Eduleader Focus: Dr Parag Ajagaonkar, Narsee Monjee College of Commerce & Economics

Dr Parag AjagaonkarEducationWorld has introduced a new series, the ‘Eduleader Focus’ featuring interviews with principals of reputed educational institutions who are popular among their students and staff. In this edition of ‘Eduleader Focus’, Dr. Parag Ajagaonkar, Principal, SVKM’s Narsee Monjee College of Commerce & Economics (Autonomous), discusses the importance of holding offline exams in post pandemic academics and vision for a better society through better education.

Here are the excerpts: 

Q)What challenges did your educational institution face reopening on a regular basis after a gap of two years?

A)   I believe, all educational institutions faced the same challenges reopening classrooms after the pandemic. While it is critical to get back to normalcy, we are aware that the last two years were far from normal for all of us and so the apprehensions on the part of parents and students did not come as a surprise. We had to make an effort to build the confidence amongst our students about their safety whilst attending offline classes.

More recently, we faced some resistance from a few students when the college announced it would conduct all degree college exams in the offline mode even as the Mumbai University decided to hold the exams in the online mode. We remained firm on our decision despite the pressure to align with the popular demand because we truly believe that higher order of learning like analysis of different concepts and application of the subject can be tested through subjective exams. Again, we connected with the students emphasizing the importance of writing and presentation skills for their future employment and were able to get their support to conduct offline exams.

Q) During the lockdown period, what challenges did online teaching pose and how did your college deal with them?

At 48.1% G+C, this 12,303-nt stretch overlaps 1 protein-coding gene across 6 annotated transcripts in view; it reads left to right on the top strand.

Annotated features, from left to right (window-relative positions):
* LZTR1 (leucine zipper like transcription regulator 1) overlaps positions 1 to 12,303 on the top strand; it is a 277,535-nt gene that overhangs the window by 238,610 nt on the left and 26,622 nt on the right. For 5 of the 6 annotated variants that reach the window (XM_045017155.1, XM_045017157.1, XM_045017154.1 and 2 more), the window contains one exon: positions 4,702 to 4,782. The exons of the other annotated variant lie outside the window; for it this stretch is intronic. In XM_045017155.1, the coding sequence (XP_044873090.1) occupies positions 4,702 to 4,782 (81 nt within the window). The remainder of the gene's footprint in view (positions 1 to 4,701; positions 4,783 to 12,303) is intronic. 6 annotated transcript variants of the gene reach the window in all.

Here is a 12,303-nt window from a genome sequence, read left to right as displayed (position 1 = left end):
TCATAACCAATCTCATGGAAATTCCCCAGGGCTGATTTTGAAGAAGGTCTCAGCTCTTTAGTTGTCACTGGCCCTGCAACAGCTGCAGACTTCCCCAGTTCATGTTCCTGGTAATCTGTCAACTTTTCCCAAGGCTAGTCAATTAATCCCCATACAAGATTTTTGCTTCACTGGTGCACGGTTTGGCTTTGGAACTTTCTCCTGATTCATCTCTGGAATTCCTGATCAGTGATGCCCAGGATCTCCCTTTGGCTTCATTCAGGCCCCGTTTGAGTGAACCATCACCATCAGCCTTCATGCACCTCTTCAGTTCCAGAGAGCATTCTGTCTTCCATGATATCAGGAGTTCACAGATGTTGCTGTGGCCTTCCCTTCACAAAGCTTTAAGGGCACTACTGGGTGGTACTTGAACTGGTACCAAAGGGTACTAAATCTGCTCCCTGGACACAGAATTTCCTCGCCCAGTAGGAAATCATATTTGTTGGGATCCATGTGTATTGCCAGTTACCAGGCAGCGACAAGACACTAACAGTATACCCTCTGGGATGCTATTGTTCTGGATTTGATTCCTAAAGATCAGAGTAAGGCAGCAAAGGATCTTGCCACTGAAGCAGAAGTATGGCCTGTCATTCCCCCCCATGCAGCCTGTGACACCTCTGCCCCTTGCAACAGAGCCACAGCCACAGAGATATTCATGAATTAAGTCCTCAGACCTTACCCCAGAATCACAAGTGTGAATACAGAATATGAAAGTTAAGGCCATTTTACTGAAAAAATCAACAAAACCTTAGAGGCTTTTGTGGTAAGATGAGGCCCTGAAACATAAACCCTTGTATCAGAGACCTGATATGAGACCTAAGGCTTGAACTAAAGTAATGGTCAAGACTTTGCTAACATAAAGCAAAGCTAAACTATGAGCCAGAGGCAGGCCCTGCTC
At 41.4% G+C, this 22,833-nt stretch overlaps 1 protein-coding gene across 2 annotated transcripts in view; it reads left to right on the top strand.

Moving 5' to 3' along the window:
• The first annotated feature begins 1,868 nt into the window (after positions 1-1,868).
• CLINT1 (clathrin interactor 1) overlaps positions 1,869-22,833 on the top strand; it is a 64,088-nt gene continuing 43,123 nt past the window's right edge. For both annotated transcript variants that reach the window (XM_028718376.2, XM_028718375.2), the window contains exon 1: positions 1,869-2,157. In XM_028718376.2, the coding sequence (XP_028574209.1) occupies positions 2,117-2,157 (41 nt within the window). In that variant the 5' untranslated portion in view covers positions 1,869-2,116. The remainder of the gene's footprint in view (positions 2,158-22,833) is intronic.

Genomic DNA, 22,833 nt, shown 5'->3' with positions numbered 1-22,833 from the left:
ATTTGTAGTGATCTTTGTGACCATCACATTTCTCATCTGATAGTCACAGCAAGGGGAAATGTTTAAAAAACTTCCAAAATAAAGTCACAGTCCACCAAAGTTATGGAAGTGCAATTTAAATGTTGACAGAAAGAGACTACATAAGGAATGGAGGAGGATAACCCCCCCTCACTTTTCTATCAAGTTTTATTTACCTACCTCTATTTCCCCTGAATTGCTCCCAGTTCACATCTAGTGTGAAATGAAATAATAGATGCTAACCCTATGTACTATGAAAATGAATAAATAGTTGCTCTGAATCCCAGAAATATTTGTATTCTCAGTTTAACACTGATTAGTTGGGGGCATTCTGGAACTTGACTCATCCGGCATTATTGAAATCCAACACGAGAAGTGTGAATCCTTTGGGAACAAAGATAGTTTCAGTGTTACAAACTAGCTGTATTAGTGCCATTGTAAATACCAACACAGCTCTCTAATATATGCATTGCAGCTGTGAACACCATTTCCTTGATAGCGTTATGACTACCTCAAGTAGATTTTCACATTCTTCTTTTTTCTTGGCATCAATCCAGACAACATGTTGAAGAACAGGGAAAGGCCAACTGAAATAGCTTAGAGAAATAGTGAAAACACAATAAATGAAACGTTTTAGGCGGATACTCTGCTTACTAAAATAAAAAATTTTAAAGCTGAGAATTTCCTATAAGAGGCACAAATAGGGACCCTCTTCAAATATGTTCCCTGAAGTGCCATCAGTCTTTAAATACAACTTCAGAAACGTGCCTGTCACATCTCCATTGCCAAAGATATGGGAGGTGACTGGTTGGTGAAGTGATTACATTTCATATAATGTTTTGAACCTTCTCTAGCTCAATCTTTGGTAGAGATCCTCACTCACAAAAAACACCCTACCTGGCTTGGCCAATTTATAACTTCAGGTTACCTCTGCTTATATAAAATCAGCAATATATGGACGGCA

A) I would say  the period was full of learning for everyone in the educational sphere and a lot of it was tech related. For instance, we realised that even while conducting online exams, some of the questions that required subjective answers resulted in longer upload time, students sometimes uploaded the wrong files and faced connectivity issues considering they were operating from a distance or their hometowns. Thus, we worked around issues pertaining to the network etc. and provided recorded lectures to those who missed the online lectures. We took efforts to improve the student involvement and engagement by giving frequent tests and assignments to students during lectures itself. We also trained our students in all required technicalities to align to the college’s requirement. We had similar tech-oriented training for teachers and other staff too.  

Q) In the absence of any physical interaction during the pandemic, how did you ensure the mental well-being of your students?

A) There is no doubt the prolonged lockdown has had a grave impact on both young and old worldwide. While our students are mature individuals,  our teachers who are the class mentors have always (even in the pre-pandemic period) monitored the various issues including mental issues faced by students. They try to address these issues by speaking to the students and their parents. If there was a need to escalate a matter, the college’s full-time psychologist and counsellor steps in. During the pandemic, we held several webinars where the counsellor addressed students. The counsellor’s contact too was shared with students to ensure they could reach out for help at any time.